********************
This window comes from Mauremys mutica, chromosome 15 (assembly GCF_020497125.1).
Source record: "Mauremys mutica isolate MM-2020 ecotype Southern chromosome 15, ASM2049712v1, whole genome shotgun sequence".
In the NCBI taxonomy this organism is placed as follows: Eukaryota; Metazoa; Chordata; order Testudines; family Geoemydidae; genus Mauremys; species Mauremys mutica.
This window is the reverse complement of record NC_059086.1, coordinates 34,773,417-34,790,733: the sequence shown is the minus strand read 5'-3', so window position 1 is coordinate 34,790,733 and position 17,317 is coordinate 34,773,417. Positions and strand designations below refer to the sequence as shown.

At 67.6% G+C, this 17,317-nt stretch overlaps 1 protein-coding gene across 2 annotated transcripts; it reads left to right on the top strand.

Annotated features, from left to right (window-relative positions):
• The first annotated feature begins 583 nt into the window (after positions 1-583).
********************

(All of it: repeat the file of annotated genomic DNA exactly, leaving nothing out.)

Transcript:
This window comes from Mauremys mutica, chromosome 15 (assembly GCF_020497125.1).
Source record: "Mauremys mutica isolate MM-2020 ecotype Southern chromosome 15, ASM2049712v1, whole genome shotgun sequence".
In the NCBI taxonomy this organism is placed as follows: Eukaryota; Metazoa; Chordata; order Testudines; family Geoemydidae; genus Mauremys; species Mauremys mutica.
This window is the reverse complement of record NC_059086.1, coordinates 34,773,417-34,790,733: the sequence shown is the minus strand read 5'-3', so window position 1 is coordinate 34,790,733 and position 17,317 is coordinate 34,773,417. Positions and strand designations below refer to the sequence as shown.

At 67.6% G+C, this 17,317-nt stretch overlaps 1 protein-coding gene across 2 annotated transcripts; it reads left to right on the top strand.

Annotated features, from left to right (window-relative positions):
• The first annotated feature begins 583 nt into the window (after positions 1-583).